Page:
Academicism refers to the prevailing style of painting and sculpture associated with and taught at the official government-run academy, the École des Beaux-Arts in Paris. This style was based on many years of rigorous study spent drawing an idealized version of the human figure, first in the form of plaster casts of Classical sculpture, and later with a live model in the studio. Painting was only permitted after the student had fully proven their skills in drawing, which stressed clearly defined contours and rationally applied shading. Painted surfaces were methodically built up from a saucy brown ground to a polished and illusionistic finish, devoid of visible brushwork. Heroic, historicized, or mythical subjects were the norm. Academic art was first criticized as false and detached in both technique and content by Realist artists, such as Gustave Courbet.

the salon

From the 1740s through 1890, the Salon in Paris (named after the Salon de Carré of the Louvre, where it was originally held) was the most important annual (or at times biannual) art exhibition in Europe. Each year, a few thousand works, including some by foreign artists, were accepted into the Salon and hung floor to ceiling for visitors to view over the course of several weeks beginning in late August.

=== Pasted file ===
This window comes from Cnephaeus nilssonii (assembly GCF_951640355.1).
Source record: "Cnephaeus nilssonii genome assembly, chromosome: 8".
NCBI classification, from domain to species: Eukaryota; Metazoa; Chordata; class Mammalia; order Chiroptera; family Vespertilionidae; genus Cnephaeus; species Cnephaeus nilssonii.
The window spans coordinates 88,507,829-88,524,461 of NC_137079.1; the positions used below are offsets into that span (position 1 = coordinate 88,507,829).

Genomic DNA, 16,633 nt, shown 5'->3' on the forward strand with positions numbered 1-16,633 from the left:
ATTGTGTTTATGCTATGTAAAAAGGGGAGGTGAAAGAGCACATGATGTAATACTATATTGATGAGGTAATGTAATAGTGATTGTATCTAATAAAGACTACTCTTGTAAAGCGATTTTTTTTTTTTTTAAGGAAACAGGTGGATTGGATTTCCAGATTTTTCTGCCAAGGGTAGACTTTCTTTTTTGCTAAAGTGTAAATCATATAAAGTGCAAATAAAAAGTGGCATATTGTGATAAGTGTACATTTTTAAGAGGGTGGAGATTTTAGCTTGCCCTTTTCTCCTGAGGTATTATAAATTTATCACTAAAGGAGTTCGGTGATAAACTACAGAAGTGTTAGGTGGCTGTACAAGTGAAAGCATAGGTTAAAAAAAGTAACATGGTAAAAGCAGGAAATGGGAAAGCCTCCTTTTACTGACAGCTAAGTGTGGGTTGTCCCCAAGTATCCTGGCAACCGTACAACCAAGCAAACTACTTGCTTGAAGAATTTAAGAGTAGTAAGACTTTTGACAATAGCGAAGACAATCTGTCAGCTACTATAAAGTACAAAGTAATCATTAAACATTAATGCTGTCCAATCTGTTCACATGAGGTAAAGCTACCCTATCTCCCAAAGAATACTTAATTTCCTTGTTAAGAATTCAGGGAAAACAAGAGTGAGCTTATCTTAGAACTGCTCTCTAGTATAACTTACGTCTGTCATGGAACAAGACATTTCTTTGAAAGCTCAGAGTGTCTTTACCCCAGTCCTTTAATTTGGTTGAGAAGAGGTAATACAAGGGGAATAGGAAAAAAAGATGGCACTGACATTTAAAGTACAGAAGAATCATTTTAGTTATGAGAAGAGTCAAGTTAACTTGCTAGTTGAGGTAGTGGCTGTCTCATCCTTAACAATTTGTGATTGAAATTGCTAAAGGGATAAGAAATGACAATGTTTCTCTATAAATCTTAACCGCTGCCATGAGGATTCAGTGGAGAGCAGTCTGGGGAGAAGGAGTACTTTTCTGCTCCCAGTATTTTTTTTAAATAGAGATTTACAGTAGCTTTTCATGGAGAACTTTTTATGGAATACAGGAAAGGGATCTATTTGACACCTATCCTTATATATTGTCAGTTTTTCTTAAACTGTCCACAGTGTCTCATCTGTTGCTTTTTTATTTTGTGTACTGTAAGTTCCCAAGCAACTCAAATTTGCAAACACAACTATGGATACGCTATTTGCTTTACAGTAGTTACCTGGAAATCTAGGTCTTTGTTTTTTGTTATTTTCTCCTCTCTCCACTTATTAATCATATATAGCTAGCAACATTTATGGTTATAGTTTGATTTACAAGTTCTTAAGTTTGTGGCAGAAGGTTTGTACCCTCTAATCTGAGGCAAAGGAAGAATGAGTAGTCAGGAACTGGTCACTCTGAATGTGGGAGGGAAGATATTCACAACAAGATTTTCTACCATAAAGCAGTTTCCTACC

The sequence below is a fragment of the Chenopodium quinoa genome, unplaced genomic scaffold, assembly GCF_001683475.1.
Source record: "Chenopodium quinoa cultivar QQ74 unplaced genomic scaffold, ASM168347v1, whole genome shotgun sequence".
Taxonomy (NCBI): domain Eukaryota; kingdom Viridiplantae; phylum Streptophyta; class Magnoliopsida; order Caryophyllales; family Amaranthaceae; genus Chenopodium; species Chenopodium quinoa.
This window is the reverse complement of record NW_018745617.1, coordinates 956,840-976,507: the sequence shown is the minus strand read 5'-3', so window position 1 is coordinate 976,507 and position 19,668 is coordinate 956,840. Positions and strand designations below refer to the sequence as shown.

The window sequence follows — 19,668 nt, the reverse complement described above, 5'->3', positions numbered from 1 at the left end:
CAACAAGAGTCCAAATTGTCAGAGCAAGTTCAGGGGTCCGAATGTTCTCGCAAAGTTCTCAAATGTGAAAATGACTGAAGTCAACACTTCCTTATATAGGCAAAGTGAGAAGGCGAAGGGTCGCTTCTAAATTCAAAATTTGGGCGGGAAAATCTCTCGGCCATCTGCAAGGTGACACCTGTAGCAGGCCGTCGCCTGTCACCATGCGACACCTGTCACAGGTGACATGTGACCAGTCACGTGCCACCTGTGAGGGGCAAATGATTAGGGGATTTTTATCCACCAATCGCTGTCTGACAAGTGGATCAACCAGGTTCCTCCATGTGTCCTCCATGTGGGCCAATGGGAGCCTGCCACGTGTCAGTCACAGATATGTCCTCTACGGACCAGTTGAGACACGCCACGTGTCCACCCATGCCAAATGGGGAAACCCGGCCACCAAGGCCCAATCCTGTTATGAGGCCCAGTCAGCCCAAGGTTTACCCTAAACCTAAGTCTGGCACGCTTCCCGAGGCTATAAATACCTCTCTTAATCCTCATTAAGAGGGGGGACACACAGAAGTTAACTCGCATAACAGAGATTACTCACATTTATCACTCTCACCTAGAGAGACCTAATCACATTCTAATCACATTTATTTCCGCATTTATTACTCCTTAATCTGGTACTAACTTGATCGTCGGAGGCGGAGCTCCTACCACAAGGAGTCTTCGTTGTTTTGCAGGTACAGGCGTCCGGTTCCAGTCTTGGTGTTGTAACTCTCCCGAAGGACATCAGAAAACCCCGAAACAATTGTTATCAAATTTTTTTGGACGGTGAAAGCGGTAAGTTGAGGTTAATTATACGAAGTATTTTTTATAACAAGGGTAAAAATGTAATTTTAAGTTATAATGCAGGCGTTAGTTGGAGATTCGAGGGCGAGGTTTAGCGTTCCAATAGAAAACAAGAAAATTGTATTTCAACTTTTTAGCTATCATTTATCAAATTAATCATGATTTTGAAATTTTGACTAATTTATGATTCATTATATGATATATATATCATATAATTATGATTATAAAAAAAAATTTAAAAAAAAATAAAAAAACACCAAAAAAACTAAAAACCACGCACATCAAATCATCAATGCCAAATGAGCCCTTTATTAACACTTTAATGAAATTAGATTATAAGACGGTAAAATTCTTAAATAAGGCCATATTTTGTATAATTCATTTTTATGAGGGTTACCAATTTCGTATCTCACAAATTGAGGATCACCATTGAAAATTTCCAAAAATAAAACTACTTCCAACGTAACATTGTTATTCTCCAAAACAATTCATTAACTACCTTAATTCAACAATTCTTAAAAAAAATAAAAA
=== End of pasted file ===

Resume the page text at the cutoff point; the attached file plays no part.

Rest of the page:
Display at the Salon was considered essential for French artists to demonstrate their talent, sell works, and gain commissions. Admission was zealously dictated by a jury made up of entrenched Academicians from the École des Beaux-Arts, who promoted their best students and safeguarded tradition from impinging new trends.

the Salon des Refusés

Caving to extreme pressure by rejected artists, for the first and only time, in 1863, Emperor Napoleon III instituted an alternate venue for artists who had been refused from the official Salon to publicly display their work in Paris.
The Salon des Refusés was an important symbol of growing resistance against the Academy. More importantly, this unique event forged painter Édouard Manet’s reputation among the younger artists and allowed the painter entry into the official Salon in 1865, where he exhibited an even more notorious and modern work, Olympia.